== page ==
Not even Hollywood escaped the 1960s counterculture of hippies and psychedelia, but is it remembered fondly or critically by today’s filmmakers?
Does Hollywood negatively stereotype hippies?
In 1969, Charles Manson and his gang of acid-addled followers were arrested and put on trial for an assortment of gruesome crimes. To many, this spelled the end of the era of free-love and innocence, which, for many, remains the defining factor of the hippie movement. In the same year, Dennis Hopper contributed the counter-culture classic Easy Rider to the New Hollywood canon, a film that delves into the darker elements of the non-conformists of the 1960s. Hopper himself plays Billy. A twitchy, swarthy fiend who bears more than a passing resemblance to Manson. Additionally, the struggling Hippie commune visited by the film’s protagonists suggests that whatever promise the Hippie movement once held… was never truly realised.
Interestingly, one of the most damning portrayals of 1960s Bohemia comes from a comparably white-bread film; 1994’s Forrest Gump. In Forrest Gump, director Robert Zemeckis suggests that Forrest’s childhood friend, Jenny, is only drawn towards the flower-child lifestyle because it offers her a superficial escape from the traumas that she has suffered, only for her be sucked into a world of drug-addiction, further abuse and, finally, fatal disease. Easy Rider, at least, takes the time to explore the allure of free-love, drugs and communal living, as well as the darker side of perpetual rebellion. Forrest Gump, on the other hand, dismisses the entirety of the counter-culture movement as empty hedonism.
The presentation of hippies as figures claiming to be enlightened, whilst secretly harbouring few interests beyond physical pleasure is also a stereotype that has endured throughout several films. They range from the sinister, such as Martha Marcy May Marlene, that presents a commune that promises an escape from the banalities of ordinary life through sex and companionship but functions as little more than a masquerade to keep John Hawkes’ cult leader sexually gratified. David Wain’s Wanderlust features a more comedic version of the same sort of concept, with Justin Theroux’s long-haired, far-out charmer proving to be a materialistic fraud. Thus, regardless of tone, Hollywood seems unable to resist perpetrating the same negative ideas about hippies that have persisted for decades.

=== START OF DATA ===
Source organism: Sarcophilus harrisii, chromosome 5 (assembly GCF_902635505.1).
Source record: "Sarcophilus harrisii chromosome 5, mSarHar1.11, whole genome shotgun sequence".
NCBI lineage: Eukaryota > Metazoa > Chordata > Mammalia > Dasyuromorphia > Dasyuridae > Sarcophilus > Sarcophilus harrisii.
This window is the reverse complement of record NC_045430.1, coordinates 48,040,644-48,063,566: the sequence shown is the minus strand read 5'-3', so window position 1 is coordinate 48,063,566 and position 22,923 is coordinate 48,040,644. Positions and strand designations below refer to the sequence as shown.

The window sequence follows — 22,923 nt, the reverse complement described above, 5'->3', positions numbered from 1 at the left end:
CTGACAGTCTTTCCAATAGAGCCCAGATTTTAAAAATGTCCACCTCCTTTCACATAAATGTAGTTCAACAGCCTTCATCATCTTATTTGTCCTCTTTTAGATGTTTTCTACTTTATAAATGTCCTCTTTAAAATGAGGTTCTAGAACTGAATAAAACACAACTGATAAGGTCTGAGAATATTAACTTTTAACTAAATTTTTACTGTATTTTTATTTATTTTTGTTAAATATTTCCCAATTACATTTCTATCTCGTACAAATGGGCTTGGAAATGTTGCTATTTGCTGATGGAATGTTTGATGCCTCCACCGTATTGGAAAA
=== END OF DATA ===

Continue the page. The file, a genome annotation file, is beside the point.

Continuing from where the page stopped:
Or has the free love era been more influential to filmmakers?
Conversely, the hippie movement produced some of the best music of the past century, with many iconic figures being immortalised through film. Perhaps the most popular is Michael Wadleigh’s 1970 documentary Woodstock. Wadleigh’s work was met with critical acclaim, and nominated for two Academy Awards. While it is somewhat unconventional in that it is a documentary, not a drama, these prestigious award nominations indicate a high appreciation for the hippie movement, be it in regards to their music, aesthetics or values. Indeed, the date of this piece, and the fact that the nominations were from years ago, may suggest that recently the relationship between Hollywood and the Hippie may have soured; however, the fact that in 1996 it was chosen for preservation by the National Film Registry in America negates this, proving that a positive relationship between Hollywood and the Hippie has endured the test of time.
Whilst the characters of Baz Luhrman’s 2001 film Moulin Rouge! are not hippies of the long-haired, unwashed, protesting-against-nuclear-weapons variety, Luhrman’s characters most definitely indulge in the Bohemian lifestyle. The majority of them are willing to sacrifice everything for their art, and furthermore, Christian and Satine—the protagonists—are willing to sacrifice everything, including their art, for love. It can be argued that love was at the epicentre of the hippie movement, and thus, Luhrman’s film presents hippie sensibilities within Hollywood, and indeed presents them in a positive light. These characters do not fall into the aforementioned negative stereotypes, yet the influence of the hippies can still be seen within them.
Hollywood is rife with films that celebrate and appreciate this popular subculture. To claim that these characters are consistently dismissed as stereotypical and undesirable tropes is to overlook the rich culture and revolutionary ideals that the Hippies provided—whether it is by viewing them as clichés or disregarding their influence.